The big Tom turkey strutted around, always showing off his tail feathers. I like to use them in my art but I knew that by the time he shed his, they would be ratty and useless for me. I’d heard that if you pull fresh, fully grown feathers, that the bird will regrow them. But I was loath to do it as this bird was trusting, kind of like a friend. But after consulting several people, I reluctantly decided to do it. After grabbing the bird (as he walked right up to me) I began to pull his tail feathers. He didn’t flinch or seem to be in pain and the feathers came out smoothly and easily. He still walks up to me but seems to be a bit embarrassed having no tail to strut, even though he still tries.
Archaeopteryx 14 by 17 inches using a hornbill’s shed tail feather
Many kinds of birds have come and gone since the iconic archaeopteryx, 150 million years ago.
From a passage in Birds of the World (1961 Golden Press), Pierce Brodkorb estimated that based on the fossil record at that time that there have been between one and one and a half million species of birds since archaeopteryx. That seemed like a lot, so I checked on more recent estimates using statistics based on studies of the fossil record plus a lot of assumptions the scientists made. The estimates vary from 150 thousand to 1.5 million birds that have ever lived. Whatever the number of birds that have ever existed, there were a lot more birds that used to exist than the ten thousand-ish that exist today. Richard Pimm (who made one of the lowest estimate of total bird species) says that without humans, one species is thought, on average, to have gone extinct every 1000 years. Recently, with humans of course, it is a lot more.
Besides being sad over how much faster extinctions are happening at our hand, I come away from this with an amazement for how many different kinds of birds there were. I imagine, how many different patterns, shapes, and colors of feathers there have been which we will never know but can only try to imagine.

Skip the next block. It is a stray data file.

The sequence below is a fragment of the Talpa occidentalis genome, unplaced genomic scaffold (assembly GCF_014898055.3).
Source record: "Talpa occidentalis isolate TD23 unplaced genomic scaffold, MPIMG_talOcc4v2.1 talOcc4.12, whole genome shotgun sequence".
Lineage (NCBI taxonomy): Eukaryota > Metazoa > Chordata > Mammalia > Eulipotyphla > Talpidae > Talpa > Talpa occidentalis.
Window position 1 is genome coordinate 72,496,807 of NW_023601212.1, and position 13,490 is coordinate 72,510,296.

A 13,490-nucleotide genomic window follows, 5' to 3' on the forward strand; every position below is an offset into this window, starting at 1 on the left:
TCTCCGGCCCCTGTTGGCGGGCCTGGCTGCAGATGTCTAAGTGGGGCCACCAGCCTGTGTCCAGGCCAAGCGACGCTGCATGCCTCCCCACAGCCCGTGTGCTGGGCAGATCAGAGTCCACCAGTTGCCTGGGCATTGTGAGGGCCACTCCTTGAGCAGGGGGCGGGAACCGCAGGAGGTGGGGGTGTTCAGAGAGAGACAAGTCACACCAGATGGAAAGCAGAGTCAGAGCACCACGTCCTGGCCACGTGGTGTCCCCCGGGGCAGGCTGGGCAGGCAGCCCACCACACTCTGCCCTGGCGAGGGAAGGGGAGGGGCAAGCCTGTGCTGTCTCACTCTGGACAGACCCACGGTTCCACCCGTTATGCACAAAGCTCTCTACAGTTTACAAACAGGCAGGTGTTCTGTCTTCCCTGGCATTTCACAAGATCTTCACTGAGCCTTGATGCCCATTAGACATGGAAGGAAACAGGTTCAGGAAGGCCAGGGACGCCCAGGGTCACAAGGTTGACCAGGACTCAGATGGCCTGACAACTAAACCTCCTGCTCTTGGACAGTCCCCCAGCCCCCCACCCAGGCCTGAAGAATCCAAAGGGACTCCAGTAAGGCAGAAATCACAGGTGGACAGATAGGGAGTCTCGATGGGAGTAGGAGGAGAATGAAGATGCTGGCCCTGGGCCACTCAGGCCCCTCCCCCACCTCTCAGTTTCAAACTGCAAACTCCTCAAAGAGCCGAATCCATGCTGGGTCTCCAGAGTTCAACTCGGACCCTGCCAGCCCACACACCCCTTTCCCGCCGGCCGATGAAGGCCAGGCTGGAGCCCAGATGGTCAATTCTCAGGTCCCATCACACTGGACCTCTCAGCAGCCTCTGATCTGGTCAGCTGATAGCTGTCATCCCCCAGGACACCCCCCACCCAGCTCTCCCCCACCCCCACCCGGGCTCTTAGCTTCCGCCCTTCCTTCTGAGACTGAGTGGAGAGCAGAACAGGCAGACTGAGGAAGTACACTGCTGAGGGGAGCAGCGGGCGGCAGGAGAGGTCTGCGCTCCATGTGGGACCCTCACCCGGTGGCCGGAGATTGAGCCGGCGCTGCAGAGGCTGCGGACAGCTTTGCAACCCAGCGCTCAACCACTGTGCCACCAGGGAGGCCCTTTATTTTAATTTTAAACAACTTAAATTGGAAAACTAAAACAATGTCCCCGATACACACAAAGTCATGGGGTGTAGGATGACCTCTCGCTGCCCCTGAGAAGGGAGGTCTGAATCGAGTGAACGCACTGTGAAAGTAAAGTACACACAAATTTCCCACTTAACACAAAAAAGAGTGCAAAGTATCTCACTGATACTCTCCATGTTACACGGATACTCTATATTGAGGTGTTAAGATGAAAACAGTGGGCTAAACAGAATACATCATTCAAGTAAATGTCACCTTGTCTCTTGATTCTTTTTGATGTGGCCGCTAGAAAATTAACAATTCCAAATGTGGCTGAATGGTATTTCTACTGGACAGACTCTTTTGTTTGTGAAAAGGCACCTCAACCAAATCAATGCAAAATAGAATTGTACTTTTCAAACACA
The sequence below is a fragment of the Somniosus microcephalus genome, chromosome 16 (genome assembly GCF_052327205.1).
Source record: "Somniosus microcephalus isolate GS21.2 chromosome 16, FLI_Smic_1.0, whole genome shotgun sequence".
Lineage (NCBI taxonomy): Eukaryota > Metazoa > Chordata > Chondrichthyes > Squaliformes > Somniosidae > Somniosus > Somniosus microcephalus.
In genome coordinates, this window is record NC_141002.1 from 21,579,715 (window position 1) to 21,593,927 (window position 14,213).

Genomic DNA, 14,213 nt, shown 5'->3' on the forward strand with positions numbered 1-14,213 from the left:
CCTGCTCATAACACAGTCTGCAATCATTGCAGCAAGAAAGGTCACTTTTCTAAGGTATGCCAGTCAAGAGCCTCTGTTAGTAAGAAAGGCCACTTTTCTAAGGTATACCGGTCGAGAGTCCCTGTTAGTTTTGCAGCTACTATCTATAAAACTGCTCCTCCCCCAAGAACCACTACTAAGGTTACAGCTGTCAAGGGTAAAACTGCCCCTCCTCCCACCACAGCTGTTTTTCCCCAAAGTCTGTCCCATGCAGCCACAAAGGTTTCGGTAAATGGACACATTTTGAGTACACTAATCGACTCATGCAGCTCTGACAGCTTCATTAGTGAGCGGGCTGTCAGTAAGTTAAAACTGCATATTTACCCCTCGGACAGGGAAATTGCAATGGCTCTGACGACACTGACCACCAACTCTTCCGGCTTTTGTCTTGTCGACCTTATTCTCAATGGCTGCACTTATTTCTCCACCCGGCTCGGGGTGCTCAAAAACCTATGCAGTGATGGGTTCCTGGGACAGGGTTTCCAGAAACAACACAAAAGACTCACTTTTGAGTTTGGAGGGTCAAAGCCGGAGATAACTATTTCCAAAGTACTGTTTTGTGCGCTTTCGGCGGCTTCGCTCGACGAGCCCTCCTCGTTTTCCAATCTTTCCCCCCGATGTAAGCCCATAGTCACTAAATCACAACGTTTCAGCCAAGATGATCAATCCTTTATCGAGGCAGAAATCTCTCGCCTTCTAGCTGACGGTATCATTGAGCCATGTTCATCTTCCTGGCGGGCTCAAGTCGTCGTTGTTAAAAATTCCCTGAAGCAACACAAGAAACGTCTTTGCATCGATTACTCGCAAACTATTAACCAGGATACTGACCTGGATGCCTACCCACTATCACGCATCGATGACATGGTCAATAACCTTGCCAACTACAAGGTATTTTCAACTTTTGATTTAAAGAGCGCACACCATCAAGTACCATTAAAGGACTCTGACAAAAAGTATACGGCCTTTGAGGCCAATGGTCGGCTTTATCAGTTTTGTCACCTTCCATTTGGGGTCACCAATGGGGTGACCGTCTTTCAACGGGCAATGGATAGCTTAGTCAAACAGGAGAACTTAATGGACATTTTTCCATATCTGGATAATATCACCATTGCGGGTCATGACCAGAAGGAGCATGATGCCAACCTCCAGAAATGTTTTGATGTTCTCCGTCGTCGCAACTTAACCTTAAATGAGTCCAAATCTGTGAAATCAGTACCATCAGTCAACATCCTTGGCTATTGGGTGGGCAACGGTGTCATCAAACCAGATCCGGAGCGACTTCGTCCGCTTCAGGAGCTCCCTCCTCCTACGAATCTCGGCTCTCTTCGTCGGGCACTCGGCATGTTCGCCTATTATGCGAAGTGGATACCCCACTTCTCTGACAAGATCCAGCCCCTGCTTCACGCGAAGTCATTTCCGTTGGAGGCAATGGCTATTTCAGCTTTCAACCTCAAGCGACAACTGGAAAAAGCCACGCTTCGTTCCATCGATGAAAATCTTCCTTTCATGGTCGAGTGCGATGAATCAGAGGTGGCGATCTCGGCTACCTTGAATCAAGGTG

Paleo Owl, 14 by 17 inches, currasow and turkey feather
I welcome the darker and colder and wetter seasons because, I tend to spend more time inside without feeling the pull of the warm sun drawing me to explore the natural world. I get to work on art. The themes of my winter pieces will sometimes edge away from portraying certain kinds of birds and their behaviors and more toward the meanings associated with feathers and flight.This is a piece I made last winter. If I lived in a cave, a fire would light the walls, casting upward shadows. I made the piece specifically for this kind of shadow. Because it needs to be lit from below, it has not left my studio. A home or gallery is almost always lit from above, so it would have to have special lighting for this piece. Now that I think of it though, some upward lighting would feel kind of cozy on a cold winter night.
My inspiration was from a petroglyph that you can go see in Columbia Hills State Park on the Washington State side of the Columbia River. I took the liberty of stylizing an image to adapt it to feather cutting.
- Petroglyph in Columbia Hills State Park, Washington
Red-wing blackbirds mislead us. On one hand, their noisy and busy behavior in the cattails during mating season seems directed at keeping other males away from each of their small aggressively defended territories. Males have many female mates. But here is the curious thing that I read on the Cornell Lab of Ornithology web site: up to half of the baby birds have a different father.
I think that something else is happening in those cattails than males trying to keep a harem of females for themselves. Either the males are spectacularly unsuccessful at defending their territory or something else is going on. Perhaps a hint is found in the bird’s fall and winter behavior. All the males gather together in large same-sex flocks, spending most of the year with each other, eating and sleeping together. Maybe they are a bit more cooperative during breeding season too? Or maybe the females are controlling the shots despite all the noisy male behavior.
Blackbirds continue to inspire me. It is the time of year. Having eaten all seeds off the sunflowers, they continue to raid the goose feed. They don’t take a lot and I don’t mind because I get to watch them. Three kinds have come: brewer’s, redwing, and one solitary yellow headed, which is rare around here.
It is the flocks of the male redwing blackbirds that most attract my attention, because of their bright red and yellow-feathered “shields”—their showy shoulder patches. My attraction seems natural because after all, their bright feathers are meant to be seen. But how to incorporate their patches of bright red into a feather composition? When all I have to work with are naturally colored feathers, I thought to either scatter random small red feathers in a piece or do what I did here; use a single naturally reddish feather shed from a turaco to be the symbolic shoulder patch emissary.